Then he showed me Joshua the high priest standing before the angel of the Lord, and Satan standing at his right hand to accuse him. And the Lord said to Satan, “The Lord rebuke you, O Satan! The Lord who has chosen Jerusalem rebuke you! Is not this a brand plucked from the fire?” Now Joshua was standing before the angel, clothed with filthy garments. And the angel said to those who were standing before him, “Remove the filthy garments from him.” And to him he said, “Behold, I have taken your iniquity away from you, and I will clothe you with pure vestments.” And I said, “Let them put a clean turban on his head.” So they put a clean turban on his head and clothed him with garments. And the angel of the Lord was standing by. (Zec 3:1–5)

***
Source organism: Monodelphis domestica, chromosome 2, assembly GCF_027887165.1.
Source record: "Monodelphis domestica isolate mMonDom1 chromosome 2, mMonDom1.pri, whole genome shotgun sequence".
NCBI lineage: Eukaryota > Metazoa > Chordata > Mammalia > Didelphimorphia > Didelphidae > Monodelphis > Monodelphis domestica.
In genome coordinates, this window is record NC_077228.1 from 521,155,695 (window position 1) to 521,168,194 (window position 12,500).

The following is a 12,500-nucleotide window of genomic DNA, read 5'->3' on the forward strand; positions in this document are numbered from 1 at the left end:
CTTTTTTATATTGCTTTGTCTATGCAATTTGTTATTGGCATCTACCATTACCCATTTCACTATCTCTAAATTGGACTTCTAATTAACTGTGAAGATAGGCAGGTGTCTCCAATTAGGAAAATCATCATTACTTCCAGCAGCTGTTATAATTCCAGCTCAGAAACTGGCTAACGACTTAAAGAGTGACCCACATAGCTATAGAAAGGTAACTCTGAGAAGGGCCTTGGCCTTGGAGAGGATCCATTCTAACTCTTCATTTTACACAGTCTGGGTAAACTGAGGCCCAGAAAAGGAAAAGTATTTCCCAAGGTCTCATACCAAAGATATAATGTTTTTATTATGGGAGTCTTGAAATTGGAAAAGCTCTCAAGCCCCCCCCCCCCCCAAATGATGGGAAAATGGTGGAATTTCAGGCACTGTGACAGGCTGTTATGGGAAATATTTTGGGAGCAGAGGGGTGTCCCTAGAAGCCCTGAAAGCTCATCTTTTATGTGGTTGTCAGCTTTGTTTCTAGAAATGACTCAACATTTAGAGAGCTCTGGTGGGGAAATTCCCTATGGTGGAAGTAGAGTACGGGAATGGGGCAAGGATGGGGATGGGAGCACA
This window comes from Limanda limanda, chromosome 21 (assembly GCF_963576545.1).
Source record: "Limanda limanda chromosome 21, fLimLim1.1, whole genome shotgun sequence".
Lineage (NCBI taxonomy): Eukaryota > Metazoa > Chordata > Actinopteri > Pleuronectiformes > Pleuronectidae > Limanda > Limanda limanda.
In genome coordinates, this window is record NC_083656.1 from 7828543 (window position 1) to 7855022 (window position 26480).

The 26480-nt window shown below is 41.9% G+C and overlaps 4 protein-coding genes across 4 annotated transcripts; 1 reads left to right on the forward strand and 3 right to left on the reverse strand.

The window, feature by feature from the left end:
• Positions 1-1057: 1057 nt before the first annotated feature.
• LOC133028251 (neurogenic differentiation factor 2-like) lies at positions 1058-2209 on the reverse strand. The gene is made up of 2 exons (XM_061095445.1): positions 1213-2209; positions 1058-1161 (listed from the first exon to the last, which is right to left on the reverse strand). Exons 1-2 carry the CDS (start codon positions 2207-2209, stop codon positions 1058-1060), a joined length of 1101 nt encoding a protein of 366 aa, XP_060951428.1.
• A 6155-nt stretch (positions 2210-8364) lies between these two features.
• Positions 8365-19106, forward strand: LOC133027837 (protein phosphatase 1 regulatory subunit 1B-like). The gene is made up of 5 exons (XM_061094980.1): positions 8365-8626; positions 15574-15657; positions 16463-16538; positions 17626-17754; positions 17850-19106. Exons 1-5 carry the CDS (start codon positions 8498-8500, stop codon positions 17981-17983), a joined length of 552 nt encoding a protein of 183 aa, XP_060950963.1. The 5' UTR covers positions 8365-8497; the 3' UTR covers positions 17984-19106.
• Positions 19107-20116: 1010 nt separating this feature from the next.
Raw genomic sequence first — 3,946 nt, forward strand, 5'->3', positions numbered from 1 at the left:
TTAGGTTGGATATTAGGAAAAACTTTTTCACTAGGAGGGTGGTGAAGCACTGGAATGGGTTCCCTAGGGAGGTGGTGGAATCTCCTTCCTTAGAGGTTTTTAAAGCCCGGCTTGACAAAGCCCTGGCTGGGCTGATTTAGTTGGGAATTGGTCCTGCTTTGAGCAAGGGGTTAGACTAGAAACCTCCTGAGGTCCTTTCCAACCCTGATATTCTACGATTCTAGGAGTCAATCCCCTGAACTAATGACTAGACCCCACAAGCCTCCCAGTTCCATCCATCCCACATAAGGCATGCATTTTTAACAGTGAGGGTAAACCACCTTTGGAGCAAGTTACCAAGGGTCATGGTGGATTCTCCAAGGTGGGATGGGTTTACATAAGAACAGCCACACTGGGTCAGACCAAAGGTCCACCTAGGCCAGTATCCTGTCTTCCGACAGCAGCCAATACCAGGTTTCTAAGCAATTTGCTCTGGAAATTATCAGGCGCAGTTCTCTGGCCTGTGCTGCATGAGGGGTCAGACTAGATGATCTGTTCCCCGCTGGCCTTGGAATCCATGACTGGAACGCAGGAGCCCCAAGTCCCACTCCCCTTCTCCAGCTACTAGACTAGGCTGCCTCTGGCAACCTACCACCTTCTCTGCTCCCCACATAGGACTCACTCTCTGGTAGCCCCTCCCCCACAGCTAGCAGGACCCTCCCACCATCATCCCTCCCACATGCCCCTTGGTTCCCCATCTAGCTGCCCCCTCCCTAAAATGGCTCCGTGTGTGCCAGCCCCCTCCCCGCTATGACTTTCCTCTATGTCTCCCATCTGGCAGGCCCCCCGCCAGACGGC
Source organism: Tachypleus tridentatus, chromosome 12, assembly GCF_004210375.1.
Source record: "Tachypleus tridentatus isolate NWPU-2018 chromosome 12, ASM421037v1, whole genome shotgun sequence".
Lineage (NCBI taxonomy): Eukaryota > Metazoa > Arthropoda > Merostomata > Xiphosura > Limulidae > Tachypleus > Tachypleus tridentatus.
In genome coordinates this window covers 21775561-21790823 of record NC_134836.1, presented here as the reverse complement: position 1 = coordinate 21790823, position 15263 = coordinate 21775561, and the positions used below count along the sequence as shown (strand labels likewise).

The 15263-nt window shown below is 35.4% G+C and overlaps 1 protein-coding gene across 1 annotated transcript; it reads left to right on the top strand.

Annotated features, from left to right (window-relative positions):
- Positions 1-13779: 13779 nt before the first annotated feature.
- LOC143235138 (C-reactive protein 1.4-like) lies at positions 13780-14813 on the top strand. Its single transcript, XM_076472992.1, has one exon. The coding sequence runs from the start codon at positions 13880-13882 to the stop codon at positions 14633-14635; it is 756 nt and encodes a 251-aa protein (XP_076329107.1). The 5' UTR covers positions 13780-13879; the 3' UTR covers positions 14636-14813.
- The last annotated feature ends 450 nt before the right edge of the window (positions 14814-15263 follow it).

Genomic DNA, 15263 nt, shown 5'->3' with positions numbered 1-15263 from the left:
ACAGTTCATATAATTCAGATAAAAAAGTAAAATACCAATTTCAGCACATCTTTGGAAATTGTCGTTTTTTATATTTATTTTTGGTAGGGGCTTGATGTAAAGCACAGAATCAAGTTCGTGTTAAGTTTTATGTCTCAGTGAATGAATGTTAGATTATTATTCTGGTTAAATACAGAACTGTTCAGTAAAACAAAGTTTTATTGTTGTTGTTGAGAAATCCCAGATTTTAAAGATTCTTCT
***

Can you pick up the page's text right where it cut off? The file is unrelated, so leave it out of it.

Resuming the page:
The accuser and the advocate.

So here we have this scene, in which Joshua (not the Joshua who succeeded Moses, but another Joshua who lived and served many centuries later) the high priest standing before bar of heaven, with the Judge and the Accuser there to decide rule on his fate, with the “angel of the Lord” serving as Judge and the Advocate and Satan the Accuser there also ready to deal out swift, unapologetic adjudication. What’s so interesting about this text is the fact God rebukes and rebuts the devil’s indictment, even though Joshua stands there truly, genuinely, and fully guilty. Whatever Satan was accusing him of, Joshua was a bona fide criminal.